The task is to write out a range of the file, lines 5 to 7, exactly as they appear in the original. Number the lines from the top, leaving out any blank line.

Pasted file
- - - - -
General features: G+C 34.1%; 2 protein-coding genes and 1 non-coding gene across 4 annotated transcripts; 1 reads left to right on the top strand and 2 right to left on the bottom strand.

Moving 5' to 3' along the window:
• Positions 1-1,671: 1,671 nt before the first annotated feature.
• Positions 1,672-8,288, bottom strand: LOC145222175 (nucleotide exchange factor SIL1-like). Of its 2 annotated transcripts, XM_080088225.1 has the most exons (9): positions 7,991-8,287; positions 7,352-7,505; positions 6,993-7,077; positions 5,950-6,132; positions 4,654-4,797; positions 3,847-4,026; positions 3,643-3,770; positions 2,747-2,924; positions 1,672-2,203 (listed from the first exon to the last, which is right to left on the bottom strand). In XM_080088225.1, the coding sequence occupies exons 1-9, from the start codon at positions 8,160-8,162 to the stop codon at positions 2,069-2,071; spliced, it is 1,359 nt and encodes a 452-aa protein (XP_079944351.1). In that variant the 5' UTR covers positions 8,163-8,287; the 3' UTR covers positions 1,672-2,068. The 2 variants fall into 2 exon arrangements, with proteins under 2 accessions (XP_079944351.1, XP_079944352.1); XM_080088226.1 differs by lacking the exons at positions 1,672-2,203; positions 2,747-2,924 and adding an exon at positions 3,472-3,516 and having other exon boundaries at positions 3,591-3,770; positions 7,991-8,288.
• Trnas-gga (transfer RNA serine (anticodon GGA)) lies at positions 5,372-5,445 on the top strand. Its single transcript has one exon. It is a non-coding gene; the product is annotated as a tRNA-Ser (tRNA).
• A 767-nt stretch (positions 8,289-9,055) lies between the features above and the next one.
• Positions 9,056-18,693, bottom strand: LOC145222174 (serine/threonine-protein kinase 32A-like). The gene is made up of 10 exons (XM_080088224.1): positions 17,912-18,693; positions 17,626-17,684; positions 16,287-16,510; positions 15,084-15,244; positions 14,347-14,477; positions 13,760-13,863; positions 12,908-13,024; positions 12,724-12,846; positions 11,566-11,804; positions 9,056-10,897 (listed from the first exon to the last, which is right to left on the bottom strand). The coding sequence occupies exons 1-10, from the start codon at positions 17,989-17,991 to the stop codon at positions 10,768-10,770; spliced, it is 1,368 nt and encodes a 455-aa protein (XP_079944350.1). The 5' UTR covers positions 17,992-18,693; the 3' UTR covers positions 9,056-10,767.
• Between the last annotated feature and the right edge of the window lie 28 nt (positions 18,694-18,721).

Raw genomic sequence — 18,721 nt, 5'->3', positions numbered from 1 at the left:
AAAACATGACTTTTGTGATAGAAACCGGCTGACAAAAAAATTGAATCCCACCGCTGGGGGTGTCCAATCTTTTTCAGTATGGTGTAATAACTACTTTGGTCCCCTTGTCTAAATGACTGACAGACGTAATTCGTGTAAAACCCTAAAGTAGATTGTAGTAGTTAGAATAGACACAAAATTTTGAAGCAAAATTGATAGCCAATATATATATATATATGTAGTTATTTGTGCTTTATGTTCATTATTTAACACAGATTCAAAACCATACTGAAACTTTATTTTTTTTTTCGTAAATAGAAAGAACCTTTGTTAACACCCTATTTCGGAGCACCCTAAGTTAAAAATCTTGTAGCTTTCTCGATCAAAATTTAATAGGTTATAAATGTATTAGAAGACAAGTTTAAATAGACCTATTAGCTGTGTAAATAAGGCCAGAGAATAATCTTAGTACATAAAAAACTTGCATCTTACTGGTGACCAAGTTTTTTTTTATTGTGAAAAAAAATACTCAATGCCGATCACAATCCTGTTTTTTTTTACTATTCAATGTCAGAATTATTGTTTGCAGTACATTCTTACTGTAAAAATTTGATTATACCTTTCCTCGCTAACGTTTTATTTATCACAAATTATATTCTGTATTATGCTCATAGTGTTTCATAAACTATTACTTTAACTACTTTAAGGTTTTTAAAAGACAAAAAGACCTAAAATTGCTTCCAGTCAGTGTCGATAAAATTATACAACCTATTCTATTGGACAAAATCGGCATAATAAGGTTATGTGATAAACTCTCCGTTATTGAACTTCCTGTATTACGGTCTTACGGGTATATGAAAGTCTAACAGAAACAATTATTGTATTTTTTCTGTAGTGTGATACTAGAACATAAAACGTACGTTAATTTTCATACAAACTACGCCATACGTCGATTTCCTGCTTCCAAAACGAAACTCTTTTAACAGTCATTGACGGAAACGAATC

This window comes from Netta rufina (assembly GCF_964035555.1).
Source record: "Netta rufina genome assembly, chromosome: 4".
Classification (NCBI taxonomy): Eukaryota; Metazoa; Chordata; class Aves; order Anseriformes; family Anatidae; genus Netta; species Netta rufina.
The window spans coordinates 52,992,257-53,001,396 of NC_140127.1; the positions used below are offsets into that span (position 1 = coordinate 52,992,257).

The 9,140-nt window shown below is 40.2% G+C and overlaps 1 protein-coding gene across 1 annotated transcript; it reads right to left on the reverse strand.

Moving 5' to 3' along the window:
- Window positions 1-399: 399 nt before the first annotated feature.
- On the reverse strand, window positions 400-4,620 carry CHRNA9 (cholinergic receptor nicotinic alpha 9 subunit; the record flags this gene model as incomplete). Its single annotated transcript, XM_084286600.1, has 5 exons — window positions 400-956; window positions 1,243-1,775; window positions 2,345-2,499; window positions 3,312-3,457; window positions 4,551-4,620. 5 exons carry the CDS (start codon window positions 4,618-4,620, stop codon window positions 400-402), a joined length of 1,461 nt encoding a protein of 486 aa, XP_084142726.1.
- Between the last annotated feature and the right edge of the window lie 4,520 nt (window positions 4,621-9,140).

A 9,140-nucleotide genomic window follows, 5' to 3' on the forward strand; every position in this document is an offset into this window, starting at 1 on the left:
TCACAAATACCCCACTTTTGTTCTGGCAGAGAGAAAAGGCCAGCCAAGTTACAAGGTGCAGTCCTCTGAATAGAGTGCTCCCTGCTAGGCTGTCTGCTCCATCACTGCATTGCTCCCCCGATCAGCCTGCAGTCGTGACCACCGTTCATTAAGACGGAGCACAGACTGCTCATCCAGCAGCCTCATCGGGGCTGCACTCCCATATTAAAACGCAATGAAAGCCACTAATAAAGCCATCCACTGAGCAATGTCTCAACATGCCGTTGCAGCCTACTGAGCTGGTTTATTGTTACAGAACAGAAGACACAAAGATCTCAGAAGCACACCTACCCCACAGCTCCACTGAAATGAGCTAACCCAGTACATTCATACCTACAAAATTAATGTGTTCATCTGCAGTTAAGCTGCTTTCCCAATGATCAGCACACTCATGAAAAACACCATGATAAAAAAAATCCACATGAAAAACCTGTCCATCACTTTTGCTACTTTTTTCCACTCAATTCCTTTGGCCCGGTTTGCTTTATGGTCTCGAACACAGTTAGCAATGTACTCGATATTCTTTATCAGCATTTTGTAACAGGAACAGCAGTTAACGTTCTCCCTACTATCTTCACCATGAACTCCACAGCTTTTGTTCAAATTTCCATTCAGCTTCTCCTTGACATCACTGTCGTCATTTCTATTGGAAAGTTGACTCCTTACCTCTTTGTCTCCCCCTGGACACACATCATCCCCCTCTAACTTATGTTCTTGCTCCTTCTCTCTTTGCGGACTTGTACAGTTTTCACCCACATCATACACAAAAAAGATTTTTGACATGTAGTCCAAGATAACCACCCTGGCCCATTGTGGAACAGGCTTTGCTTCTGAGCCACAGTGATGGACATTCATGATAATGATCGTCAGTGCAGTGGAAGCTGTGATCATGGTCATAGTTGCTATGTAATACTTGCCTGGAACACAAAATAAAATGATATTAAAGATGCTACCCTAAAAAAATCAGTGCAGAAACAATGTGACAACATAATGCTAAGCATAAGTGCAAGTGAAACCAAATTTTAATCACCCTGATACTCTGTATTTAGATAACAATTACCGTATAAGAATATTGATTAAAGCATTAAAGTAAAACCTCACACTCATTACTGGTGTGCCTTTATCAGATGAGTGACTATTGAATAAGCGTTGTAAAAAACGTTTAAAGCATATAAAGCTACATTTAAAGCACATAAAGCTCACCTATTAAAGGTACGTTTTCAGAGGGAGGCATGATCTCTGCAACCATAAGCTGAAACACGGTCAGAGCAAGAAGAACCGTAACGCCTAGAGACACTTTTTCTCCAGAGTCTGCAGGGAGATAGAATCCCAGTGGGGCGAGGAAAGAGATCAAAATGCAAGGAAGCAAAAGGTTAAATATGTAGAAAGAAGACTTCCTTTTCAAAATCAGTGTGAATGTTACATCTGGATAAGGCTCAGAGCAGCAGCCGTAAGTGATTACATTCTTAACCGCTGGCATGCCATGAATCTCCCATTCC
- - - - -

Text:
• Trnas-gga (transfer RNA serine (anticodon GGA)) lies at positions 5,372-5,445 on the top strand. Its single transcript has one exon. It is a non-coding gene; the product is annotated as a tRNA-Ser (tRNA).
• A 767-nt stretch (positions 8,289-9,055) lies between the features above and the next one.
• Positions 9,056-18,693, bottom strand: LOC145222174 (serine/threonine-protein kinase 32A-like). The gene is made up of 10 exons (XM_080088224.1): positions 17,912-18,693; positions 17,626-17,684; positions 16,287-16,510; positions 15,084-15,244; positions 14,347-14,477; positions 13,760-13,863; positions 12,908-13,024; positions 12,724-12,846; positions 11,566-11,804; positions 9,056-10,897 (listed from the first exon to the last, which is right to left on the bottom strand). The coding sequence occupies exons 1-10, from the start codon at positions 17,989-17,991 to the stop codon at positions 10,768-10,770; spliced, it is 1,368 nt and encodes a 455-aa protein (XP_079944350.1). The 5' UTR covers positions 17,992-18,693; the 3' UTR covers positions 9,056-10,767.